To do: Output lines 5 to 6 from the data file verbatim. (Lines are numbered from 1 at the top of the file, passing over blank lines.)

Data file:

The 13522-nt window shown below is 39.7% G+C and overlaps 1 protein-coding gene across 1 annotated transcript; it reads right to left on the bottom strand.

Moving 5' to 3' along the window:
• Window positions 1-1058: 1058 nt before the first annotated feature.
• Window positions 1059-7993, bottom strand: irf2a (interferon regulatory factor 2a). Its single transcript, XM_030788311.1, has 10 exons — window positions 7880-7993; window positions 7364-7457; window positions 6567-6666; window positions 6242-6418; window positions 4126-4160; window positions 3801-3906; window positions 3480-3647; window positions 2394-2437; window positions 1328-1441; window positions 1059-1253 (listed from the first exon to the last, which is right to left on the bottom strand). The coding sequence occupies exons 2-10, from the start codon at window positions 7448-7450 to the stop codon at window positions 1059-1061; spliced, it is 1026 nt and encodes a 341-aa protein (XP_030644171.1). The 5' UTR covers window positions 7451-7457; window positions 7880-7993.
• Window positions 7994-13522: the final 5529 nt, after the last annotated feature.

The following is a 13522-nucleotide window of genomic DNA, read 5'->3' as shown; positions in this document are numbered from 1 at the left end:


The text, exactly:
• Window positions 7994-13522: the final 5529 nt, after the last annotated feature.

The following is a 13522-nucleotide window of genomic DNA, read 5'->3' as shown; positions in this document are numbered from 1 at the left end: